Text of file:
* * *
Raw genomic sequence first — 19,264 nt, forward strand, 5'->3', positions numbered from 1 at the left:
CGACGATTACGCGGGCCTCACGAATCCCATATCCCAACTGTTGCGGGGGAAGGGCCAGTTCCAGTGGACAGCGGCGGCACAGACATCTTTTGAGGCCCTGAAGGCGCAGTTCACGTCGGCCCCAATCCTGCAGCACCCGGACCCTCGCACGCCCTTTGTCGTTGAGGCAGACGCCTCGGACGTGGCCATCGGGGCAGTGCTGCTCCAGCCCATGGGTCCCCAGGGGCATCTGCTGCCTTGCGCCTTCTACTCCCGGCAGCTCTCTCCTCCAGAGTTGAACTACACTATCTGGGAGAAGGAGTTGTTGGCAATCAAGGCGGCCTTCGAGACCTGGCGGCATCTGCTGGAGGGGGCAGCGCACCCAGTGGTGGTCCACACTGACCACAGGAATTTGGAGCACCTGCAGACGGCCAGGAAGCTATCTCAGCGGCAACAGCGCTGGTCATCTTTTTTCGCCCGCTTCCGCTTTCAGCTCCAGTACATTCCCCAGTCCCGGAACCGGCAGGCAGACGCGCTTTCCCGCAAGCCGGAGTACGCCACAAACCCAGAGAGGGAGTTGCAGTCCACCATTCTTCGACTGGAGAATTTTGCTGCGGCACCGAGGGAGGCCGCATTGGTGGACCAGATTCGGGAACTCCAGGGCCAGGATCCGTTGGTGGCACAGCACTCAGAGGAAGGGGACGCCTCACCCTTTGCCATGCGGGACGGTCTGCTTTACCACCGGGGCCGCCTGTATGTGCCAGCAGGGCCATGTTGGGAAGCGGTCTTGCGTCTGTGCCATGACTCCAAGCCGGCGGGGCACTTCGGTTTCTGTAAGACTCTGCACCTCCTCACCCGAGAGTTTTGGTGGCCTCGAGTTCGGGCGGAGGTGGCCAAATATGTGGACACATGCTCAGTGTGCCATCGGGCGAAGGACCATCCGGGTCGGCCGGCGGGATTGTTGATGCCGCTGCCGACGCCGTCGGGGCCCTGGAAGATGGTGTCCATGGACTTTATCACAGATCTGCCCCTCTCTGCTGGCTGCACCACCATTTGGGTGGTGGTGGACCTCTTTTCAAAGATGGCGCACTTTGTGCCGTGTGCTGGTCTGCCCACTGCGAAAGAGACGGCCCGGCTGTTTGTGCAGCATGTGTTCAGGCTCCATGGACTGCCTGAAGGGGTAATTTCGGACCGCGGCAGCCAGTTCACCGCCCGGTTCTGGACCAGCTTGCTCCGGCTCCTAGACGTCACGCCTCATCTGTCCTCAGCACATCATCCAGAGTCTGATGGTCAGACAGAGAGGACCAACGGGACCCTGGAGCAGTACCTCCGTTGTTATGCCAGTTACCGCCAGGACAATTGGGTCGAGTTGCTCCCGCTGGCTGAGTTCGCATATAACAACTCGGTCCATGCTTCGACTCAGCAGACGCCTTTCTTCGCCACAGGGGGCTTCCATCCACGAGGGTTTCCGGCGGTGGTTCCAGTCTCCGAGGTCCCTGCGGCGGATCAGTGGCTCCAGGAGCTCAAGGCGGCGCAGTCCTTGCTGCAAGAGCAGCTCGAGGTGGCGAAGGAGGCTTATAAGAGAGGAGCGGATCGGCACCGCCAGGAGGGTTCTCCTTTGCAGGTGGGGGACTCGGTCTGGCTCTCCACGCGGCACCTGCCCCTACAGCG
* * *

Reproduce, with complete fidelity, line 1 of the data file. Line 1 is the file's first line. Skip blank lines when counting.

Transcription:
Raw genomic sequence first — 19,264 nt, forward strand, 5'->3', positions numbered from 1 at the left: